CWP-Benin has therefore developed, starting in 2010, a series of pilot initiatives to facilitate the implementation of IWRM at the local level. These initiatives were partly carried out within the framework of the PAWD to support the establishment of an enabling environment for IWRM and Component (support to the IWRM process) of the Multi-year Support Programme to the Water and Sanitation Sector (PPEA), funded by the Netherlands.

Actions taken

CWP-Benin started the Okpara pilot action by organising training sessions on IWRM for central and local government officials to raise awareness of the authorities on the need for appropriate and concrete responses to local water-related issues. The action also focused on the continued mobilisation of the Directorate General for Water (DGEau) and the municipalities to support the initiative. The intervention included, in June 2010, a participatory diagnosis of the management of the dam and its catchment area.

Following validation by the stakeholders the «Pilot Action to support the concerted and integrated management of the Okpara dam» project was officially launched. The stakeholders at that time had elaborated, under the facilitation of CWP-Benin, a strategic operational framework for the implementation of pilot actions for the application of IWRM at the local level, with a view to reinforcing the national process underway. It was a participatory strategic approach to inform the design and implementation processes of pilot actions at the communal and intercommunal levels, with the commune or an inter-communal structure as the sponsor.  

Concerning the Okpara dam, the project management of the rehabilitation works was ensured from 2011 to 2012 by the Territoire de Développement de l’Ouémé Supérieur (TDOS46 - Upper Ouémé Development Territory), with the financial support of the PPEA. A partnership agreement between TDOS and CWP-Benin allowed for the provision of technical assistance. The Local Water Partnership (PLE) of Borgou acted as delegated project manager. In particular, the action enabled the successful implementation of resource protection measures and the operationalisation of a consultation framework on the integrated management of the dam and associated ecosystems. Capacity building for concerted management of stakeholders and the participatory development and management plan for the livestock transit corridor at the sub-basin level continued during the 2nd phase of the PPEA (2013-2015).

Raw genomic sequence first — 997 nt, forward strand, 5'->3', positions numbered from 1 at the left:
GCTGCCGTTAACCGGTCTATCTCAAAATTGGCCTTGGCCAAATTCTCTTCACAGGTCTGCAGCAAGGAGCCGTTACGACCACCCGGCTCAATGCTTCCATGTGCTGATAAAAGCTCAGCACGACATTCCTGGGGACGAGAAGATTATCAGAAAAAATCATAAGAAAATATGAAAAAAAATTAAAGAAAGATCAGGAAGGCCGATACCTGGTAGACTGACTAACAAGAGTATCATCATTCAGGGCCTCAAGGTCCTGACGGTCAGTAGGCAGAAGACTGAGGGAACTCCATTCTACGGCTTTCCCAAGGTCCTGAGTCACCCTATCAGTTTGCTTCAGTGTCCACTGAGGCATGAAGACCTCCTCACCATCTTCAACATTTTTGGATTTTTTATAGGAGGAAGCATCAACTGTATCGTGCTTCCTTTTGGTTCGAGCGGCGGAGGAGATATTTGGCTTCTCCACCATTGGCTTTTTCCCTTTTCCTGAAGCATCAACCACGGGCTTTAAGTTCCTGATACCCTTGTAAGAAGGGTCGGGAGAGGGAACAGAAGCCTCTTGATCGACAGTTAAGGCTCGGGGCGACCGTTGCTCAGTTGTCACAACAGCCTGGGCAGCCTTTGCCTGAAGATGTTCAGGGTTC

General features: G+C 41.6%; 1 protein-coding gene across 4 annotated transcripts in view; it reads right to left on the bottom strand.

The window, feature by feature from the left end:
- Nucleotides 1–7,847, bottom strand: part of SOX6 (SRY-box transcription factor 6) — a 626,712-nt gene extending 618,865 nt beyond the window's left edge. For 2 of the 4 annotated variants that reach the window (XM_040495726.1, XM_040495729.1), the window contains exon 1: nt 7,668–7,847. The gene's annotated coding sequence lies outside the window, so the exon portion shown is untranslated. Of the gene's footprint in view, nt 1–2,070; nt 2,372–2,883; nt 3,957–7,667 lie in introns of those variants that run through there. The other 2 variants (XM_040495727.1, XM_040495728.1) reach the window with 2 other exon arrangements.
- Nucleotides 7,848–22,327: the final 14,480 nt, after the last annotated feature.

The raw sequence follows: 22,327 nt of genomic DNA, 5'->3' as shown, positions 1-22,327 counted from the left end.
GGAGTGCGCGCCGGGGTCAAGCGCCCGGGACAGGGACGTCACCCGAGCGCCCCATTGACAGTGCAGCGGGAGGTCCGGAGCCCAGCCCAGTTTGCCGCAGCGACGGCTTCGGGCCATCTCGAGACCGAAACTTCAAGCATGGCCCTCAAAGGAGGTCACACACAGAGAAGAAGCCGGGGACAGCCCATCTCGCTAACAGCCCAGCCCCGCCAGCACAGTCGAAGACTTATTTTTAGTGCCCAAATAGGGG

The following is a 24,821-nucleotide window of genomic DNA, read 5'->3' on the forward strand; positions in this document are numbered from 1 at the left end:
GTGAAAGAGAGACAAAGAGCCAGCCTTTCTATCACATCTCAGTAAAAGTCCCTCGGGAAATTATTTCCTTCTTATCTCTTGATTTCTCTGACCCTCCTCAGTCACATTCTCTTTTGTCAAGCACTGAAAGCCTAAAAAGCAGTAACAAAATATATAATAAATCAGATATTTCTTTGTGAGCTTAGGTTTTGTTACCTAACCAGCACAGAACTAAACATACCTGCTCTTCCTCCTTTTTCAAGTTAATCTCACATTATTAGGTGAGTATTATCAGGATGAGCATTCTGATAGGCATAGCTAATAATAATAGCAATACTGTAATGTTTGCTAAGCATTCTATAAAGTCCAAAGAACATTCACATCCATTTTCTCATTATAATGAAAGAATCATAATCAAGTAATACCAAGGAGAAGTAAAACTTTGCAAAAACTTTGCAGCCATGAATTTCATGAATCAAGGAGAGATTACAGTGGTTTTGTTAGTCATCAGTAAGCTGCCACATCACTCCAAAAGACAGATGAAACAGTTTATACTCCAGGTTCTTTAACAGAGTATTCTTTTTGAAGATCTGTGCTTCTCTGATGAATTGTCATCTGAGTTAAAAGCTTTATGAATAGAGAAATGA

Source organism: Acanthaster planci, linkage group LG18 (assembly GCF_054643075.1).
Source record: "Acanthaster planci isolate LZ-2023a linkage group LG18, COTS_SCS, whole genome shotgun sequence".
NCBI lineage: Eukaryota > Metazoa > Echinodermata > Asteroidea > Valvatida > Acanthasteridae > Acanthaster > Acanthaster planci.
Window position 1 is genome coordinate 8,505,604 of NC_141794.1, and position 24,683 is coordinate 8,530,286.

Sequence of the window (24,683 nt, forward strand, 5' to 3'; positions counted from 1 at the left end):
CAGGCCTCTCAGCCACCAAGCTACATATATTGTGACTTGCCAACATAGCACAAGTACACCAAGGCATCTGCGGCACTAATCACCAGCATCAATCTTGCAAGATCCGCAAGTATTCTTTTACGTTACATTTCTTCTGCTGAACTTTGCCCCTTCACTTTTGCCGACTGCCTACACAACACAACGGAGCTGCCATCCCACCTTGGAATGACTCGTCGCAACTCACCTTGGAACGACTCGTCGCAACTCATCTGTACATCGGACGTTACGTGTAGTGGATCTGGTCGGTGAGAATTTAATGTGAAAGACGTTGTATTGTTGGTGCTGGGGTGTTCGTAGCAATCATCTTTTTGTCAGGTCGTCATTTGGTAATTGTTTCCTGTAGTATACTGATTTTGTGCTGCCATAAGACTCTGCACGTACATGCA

The roles of the key actors were aligned with the texts on decentralisation: the DGEau became responsible for the coordination of IWRM, the SONEB became the user and manager of the dam as well as of the Okpara farm, property of the Ministry of Agriculture where the dam is located. The management of the Okpara Farm was responsible for authorising all works and activities of its domain, notably the marking out and operation of the livestock transit corridor bypassing the dam basin. This corridor, 14 km long, benefited from a development plan that included works and accompanying measures for the benefit of the identified occupants, particularly women’s groups. The areas adjacent to the dam have been reforested over approximately 29ha with species such as khaya, roan, and moringa, selected in consultation with the stakeholders.